White House defends Trump’s retweets from far-right British group

Kevin Dietsch-Pool/Getty Images(WASHINGTON) –The White House is defending President Trump’s retweets of videos from a fringe British nationalist group that purportedly show Muslims engaging in acts of violence.

White House press secretary Sarah Sanders insisted the president was not pushing an anti-Muslim propaganda or offering an endorsement of the group, but instead making the case for national security.

“It’s important to talk about national security and national security threats,” Sanders said. “The president sees different things to be a national security threat and he sees having strong borders as being one of the things that helps protect people in this country from some real threats we face.”

“Whether it’s a real video, the threat is real and that is what the president is talking about, that’s what the president is focused on, is dealing with those real threats and those are real no matter how you’re looking at it,” she said.

President Donald Trump Monday morning has retweeted three unverified, anti-Muslim videos posted by Jayda Fransen, the deputy leader of Britain First, a nationalist, far-right extremist group.

One of the three tweets includes video with the caption “Islamist mob pushes teenage boy off roof and beats him to death!” while another reads, “Muslim Destroys a Statue of Virgin Mary!”

Another video claims to show a “Muslim migrant” beating up a “Dutch boy on crutches.”

The videos have been called inflammatory and Islamophobic.

The British government responded to Trump’s actions in a statement, saying “it is wrong for the president to have done this.”

“Britain First seeks to divide communities through their use of hateful narratives which peddle lies and stoke tensions. They cause anxiety to law-abiding people,” the statement said. “British people overwhelmingly reject the prejudiced rhetoric of the far-right, which is the antithesis of the values that this country represents – decency, tolerance and respect.”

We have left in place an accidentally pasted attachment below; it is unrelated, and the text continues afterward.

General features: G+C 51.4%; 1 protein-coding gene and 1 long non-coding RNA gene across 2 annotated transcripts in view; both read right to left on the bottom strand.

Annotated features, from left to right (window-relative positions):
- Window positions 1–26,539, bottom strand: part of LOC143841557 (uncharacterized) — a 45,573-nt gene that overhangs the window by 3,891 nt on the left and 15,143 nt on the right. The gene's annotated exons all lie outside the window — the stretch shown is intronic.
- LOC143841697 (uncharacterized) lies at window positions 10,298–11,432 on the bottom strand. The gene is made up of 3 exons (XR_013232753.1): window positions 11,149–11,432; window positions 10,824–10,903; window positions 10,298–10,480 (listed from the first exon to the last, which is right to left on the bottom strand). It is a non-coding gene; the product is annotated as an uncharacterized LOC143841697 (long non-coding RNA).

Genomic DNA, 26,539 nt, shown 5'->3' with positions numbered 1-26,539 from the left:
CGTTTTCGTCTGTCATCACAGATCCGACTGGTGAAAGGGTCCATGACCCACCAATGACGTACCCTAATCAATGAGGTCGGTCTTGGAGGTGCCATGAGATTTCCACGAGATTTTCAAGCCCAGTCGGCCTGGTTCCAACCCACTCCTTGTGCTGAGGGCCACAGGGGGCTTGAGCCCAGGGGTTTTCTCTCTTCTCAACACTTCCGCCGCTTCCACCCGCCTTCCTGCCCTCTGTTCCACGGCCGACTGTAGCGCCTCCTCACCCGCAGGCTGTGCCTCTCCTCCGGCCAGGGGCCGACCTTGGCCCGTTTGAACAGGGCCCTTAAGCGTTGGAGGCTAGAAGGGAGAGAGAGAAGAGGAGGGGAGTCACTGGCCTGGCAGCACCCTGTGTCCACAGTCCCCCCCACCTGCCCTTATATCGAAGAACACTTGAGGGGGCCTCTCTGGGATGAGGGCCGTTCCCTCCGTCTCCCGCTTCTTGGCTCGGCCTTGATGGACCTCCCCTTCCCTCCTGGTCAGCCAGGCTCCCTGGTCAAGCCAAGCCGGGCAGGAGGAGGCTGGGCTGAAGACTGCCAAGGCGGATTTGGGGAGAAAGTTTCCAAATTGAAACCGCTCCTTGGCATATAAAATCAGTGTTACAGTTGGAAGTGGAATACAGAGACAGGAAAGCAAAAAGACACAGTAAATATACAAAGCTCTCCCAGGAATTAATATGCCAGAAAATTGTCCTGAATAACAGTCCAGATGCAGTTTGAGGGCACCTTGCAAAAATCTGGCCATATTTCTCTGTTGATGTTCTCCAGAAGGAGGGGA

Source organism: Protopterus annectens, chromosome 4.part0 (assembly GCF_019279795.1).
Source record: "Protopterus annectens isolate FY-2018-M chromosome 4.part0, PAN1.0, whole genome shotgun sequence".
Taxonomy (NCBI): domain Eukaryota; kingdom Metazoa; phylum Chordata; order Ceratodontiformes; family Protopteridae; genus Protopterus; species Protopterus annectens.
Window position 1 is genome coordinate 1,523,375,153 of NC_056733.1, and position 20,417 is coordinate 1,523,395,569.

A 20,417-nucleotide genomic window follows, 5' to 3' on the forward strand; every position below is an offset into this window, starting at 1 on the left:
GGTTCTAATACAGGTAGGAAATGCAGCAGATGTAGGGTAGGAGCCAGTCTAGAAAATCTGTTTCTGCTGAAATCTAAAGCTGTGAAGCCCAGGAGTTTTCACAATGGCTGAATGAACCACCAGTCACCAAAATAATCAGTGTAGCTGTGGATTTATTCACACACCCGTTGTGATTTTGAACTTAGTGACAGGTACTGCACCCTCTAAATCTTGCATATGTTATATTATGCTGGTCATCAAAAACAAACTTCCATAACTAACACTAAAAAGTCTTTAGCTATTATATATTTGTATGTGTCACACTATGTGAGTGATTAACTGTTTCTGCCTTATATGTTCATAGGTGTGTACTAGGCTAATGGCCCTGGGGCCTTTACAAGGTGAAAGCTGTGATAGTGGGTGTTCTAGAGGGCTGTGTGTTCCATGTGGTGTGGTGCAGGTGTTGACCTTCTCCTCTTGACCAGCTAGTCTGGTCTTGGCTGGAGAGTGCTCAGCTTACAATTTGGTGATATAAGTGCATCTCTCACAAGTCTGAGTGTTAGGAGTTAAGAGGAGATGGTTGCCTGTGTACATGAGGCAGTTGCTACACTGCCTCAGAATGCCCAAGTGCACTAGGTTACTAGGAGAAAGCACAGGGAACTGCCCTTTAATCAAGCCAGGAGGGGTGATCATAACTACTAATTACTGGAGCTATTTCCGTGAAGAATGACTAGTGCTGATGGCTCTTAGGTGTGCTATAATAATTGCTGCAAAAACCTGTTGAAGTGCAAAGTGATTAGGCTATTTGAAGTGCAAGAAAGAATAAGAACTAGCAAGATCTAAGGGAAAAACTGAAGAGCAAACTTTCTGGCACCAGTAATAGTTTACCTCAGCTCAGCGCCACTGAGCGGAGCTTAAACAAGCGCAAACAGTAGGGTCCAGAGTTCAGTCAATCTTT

As the deputy leader of Britain First, Fransen has been arrested on a number of occasions. This year, she was arrested for using “threatening, abusive or insulting words or behavior” during a speech in August.

Last year, Fransen was arrested and found guilty for religiously aggravated harassment after she hurled insults at a Muslim woman wearing a hijab.

Britain First was formed in 2011 by former members of the British National Party.

Fransen responded to Trump’s retweets on Twitter, writing in all caps: “Donald Trump himself has retweeted these videos and has around 44 million followers! God bless you Trump! God bless America!”

Nihad Awad, the executive director of the Council on American-Islamic Relations (CAIR), condemned the president’s tweets as “incitement to violence against American Muslims.”

“By his unconscionable and irresponsible actions this morning, President Trump is clearly telling members of his base that they should hate Islam and Muslims,” Awad said in a statement Wednesday. “These are actions one would expect to see on virulent anti-Muslim hate sites, not on the Twitter feed of the president of the United States.”

Britain First’s mission statement states that “Christianity in Britain is under ferocious assault” and that “Britain First has a proven track record of opposing Islamic militants and hate preachers and this fight back will continue.”

As a presidential candidate, Trump had said he believes “Islam hate us.”

“There’s a tremendous hatred. We have to get to the bottom of it. There is an unbelievable hatred of us,” Trump said in a March 2016 interview with CNN.

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